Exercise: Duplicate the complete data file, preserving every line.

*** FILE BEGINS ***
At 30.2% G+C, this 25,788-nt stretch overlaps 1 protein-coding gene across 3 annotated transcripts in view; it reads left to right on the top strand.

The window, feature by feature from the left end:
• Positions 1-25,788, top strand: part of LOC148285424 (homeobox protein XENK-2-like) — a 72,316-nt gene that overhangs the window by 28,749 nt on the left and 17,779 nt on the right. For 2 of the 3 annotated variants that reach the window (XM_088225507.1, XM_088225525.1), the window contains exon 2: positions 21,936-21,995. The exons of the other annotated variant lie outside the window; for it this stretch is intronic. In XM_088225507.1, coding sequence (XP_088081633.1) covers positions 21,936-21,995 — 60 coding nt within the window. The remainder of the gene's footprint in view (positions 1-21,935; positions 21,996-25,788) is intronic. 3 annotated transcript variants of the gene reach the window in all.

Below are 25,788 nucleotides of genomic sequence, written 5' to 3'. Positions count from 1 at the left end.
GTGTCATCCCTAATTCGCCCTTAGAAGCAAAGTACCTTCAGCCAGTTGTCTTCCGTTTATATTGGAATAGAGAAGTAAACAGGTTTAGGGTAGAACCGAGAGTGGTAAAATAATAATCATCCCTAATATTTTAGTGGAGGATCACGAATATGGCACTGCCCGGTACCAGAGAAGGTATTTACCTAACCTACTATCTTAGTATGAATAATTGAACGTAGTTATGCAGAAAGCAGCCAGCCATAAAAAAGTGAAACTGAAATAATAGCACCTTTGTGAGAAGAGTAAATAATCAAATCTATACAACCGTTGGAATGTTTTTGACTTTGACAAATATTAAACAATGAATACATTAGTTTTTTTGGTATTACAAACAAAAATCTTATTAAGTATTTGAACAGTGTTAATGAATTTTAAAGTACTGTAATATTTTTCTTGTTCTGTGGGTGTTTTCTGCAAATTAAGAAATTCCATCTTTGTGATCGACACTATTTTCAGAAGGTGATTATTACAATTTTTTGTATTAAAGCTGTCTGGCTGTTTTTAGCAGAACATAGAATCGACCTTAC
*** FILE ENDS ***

At 30.2% G+C, this 25,788-nt stretch overlaps 1 protein-coding gene across 3 annotated transcripts in view; it reads left to right on the top strand.

The window, feature by feature from the left end:
• Positions 1-25,788, top strand: part of LOC148285424 (homeobox protein XENK-2-like) — a 72,316-nt gene that overhangs the window by 28,749 nt on the left and 17,779 nt on the right. For 2 of the 3 annotated variants that reach the window (XM_088225507.1, XM_088225525.1), the window contains exon 2: positions 21,936-21,995. The exons of the other annotated variant lie outside the window; for it this stretch is intronic. In XM_088225507.1, coding sequence (XP_088081633.1) covers positions 21,936-21,995 — 60 coding nt within the window. The remainder of the gene's footprint in view (positions 1-21,935; positions 21,996-25,788) is intronic. 3 annotated transcript variants of the gene reach the window in all.

Below are 25,788 nucleotides of genomic sequence, written 5' to 3'. Positions count from 1 at the left end.
GTGTCATCCCTAATTCGCCCTTAGAAGCAAAGTACCTTCAGCCAGTTGTCTTCCGTTTATATTGGAATAGAGAAGTAAACAGGTTTAGGGTAGAACCGAGAGTGGTAAAATAATAATCATCCCTAATATTTTAGTGGAGGATCACGAATATGGCACTGCCCGGTACCAGAGAAGGTATTTACCTAACCTACTATCTTAGTATGAATAATTGAACGTAGTTATGCAGAAAGCAGCCAGCCATAAAAAAGTGAAACTGAAATAATAGCACCTTTGTGAGAAGAGTAAATAATCAAATCTATACAACCGTTGGAATGTTTTTGACTTTGACAAATATTAAACAATGAATACATTAGTTTTTTTGGTATTACAAACAAAAATCTTATTAAGTATTTGAACAGTGTTAATGAATTTTAAAGTACTGTAATATTTTTCTTGTTCTGTGGGTGTTTTCTGCAAATTAAGAAATTCCATCTTTGTGATCGACACTATTTTCAGAAGGTGATTATTACAATTTTTTGTATTAAAGCTGTCTGGCTGTTTTTAGCAGAACATAGAATCGACCTTAC